Aside from what happens in a novel that's structured along fairly conventional lines, it is how, through whom, and in what sorts of places, things "happen" that is the source of its power. McCulloch's Chicago - which will hide you for a time - will eventually expose you to the hot and uncomfortable glare of its own morality, which is as tawdrily expedient as a noonday "hit", but no more or less complicated than the electrical grid that lights up a blackjack table as well as a courtroom.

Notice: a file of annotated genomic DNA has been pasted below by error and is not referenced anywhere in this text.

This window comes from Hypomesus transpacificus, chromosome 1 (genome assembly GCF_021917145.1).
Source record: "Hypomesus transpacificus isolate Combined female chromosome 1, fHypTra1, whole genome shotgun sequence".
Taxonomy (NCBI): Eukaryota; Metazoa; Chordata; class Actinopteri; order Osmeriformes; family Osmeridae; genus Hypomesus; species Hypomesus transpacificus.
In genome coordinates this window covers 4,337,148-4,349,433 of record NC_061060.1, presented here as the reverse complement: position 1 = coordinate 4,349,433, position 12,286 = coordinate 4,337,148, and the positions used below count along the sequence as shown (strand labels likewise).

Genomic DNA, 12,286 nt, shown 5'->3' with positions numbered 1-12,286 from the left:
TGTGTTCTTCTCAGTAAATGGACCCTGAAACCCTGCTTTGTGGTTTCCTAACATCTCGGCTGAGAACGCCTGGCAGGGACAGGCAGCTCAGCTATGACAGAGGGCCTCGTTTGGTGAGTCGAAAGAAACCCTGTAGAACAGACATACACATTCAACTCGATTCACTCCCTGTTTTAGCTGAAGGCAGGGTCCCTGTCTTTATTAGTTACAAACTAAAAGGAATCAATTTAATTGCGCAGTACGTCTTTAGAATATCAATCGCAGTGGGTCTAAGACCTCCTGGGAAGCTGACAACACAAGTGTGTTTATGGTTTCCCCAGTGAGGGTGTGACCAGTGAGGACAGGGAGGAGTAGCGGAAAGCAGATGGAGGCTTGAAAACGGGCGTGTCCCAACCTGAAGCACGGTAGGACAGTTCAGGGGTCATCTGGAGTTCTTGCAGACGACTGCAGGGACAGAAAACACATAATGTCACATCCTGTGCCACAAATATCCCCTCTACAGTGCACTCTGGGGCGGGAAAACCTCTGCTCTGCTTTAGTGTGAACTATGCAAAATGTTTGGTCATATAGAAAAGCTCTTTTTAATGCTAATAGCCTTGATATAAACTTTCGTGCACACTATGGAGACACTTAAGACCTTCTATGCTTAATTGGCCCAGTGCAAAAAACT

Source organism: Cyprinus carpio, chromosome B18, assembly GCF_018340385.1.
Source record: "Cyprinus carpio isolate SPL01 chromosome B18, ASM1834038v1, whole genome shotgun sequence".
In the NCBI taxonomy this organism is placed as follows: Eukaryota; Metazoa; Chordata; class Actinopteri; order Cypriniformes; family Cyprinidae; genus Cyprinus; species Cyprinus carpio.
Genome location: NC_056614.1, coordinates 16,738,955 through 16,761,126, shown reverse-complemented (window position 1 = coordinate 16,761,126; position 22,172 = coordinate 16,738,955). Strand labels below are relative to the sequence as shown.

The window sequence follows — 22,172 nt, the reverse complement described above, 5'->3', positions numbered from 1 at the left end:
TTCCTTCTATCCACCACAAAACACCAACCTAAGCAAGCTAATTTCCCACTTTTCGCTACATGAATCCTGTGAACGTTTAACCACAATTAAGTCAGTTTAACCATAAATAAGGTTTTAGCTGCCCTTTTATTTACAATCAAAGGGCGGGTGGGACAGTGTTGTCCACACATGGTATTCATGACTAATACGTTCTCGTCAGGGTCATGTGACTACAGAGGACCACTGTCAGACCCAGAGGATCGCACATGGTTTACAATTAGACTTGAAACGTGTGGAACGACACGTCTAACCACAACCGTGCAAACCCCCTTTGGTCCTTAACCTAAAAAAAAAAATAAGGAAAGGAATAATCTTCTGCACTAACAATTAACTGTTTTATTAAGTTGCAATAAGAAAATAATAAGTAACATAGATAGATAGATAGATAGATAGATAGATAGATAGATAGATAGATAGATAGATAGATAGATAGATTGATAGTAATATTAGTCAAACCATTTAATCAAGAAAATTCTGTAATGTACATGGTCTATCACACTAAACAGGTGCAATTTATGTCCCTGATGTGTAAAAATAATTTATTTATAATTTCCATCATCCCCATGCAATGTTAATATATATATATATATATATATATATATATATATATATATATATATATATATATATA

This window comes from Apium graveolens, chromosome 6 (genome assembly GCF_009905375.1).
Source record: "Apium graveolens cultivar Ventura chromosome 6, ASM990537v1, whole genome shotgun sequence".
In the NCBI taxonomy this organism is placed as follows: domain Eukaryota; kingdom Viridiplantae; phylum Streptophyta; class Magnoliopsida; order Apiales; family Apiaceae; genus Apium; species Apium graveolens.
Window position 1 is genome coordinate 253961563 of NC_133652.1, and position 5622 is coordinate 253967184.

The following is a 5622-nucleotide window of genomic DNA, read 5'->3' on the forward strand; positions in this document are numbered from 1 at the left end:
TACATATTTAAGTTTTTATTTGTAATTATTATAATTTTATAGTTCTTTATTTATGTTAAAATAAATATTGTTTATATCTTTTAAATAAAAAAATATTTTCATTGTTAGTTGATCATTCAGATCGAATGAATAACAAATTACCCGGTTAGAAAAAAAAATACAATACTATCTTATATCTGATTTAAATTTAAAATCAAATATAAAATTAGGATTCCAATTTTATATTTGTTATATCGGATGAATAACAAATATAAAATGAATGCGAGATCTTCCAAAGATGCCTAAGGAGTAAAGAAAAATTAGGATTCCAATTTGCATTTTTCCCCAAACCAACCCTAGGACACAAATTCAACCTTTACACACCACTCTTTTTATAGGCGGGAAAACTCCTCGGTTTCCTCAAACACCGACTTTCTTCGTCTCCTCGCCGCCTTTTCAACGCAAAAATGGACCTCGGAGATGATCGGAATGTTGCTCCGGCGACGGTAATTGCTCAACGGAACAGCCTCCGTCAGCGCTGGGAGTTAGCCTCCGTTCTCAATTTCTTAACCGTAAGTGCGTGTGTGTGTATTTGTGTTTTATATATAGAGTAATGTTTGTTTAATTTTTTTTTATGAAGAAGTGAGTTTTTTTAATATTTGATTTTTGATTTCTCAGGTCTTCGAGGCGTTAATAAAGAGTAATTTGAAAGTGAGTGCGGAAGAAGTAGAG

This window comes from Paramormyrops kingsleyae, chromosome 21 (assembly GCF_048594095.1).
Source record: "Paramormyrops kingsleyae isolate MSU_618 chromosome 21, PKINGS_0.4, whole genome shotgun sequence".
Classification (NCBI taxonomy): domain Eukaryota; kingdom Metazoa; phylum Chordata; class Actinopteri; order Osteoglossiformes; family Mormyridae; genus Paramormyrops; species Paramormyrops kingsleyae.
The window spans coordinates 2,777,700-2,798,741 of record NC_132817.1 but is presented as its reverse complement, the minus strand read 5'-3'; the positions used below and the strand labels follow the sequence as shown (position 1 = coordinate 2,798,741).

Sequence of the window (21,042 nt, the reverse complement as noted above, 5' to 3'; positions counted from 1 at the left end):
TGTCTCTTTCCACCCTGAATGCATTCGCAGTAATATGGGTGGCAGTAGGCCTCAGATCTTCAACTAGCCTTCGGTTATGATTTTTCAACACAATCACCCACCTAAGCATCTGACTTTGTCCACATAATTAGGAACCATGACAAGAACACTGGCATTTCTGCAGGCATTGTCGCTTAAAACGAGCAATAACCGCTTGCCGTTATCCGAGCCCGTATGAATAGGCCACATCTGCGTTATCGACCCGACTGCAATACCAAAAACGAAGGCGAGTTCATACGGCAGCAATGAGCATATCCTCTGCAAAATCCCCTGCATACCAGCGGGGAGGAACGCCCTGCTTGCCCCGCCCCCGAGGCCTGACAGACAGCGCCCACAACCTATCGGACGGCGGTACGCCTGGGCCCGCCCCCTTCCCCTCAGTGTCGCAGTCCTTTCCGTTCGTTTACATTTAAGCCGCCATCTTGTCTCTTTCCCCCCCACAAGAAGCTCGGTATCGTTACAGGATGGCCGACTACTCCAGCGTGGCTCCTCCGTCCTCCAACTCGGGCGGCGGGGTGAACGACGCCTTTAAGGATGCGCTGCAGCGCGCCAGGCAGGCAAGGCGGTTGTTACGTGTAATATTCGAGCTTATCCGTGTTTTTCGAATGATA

As with all fiction noir, there is forbidden fruit in McCulloch's two-sided morality tale. There are the high stakes everybody wants to get in on, but few understand well enough to negotiate with the swagger that will get them in and the intelligence to keep them out of harm's way. And there are people who are going to get hurt. You root for Johnny not because he's suave or skillful, but because he has a rat-like familiarity with rules he flouts one moment and obeys the next. He has an agreeable insolence that has seen him through, but he'll unfortunately need more than he can, or is willing to, muster. As the stakes get higher and higher, and people start to get nervous (or dead), things start to unravel and the fault-lines of a risk-everything mentality are relentlessly exposed. What happens in the end, however, turns the tables and a clip-light comes on. (If second acts aren’t possible in American lives, how is this happening?) Yet was the lark he, Johnny, planned to impress a slumming lady-friend worth it? If A Dandy Little Game is about no other thing, it is about that. And, possibly, how destiny can turn on a dime or dollar.